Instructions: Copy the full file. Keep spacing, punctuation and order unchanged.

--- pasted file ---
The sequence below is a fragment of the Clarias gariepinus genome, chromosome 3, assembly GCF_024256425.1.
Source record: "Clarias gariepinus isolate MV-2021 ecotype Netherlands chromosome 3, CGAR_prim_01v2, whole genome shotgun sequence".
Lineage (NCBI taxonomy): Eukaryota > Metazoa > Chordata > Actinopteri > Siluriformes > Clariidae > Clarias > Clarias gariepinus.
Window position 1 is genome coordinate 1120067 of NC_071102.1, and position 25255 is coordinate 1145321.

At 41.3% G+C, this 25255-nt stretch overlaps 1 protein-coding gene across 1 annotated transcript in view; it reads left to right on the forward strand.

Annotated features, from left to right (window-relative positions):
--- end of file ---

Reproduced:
The sequence below is a fragment of the Clarias gariepinus genome, chromosome 3, assembly GCF_024256425.1.
Source record: "Clarias gariepinus isolate MV-2021 ecotype Netherlands chromosome 3, CGAR_prim_01v2, whole genome shotgun sequence".
Lineage (NCBI taxonomy): Eukaryota > Metazoa > Chordata > Actinopteri > Siluriformes > Clariidae > Clarias > Clarias gariepinus.
Window position 1 is genome coordinate 1120067 of NC_071102.1, and position 25255 is coordinate 1145321.

At 41.3% G+C, this 25255-nt stretch overlaps 1 protein-coding gene across 1 annotated transcript in view; it reads left to right on the forward strand.

Annotated features, from left to right (window-relative positions):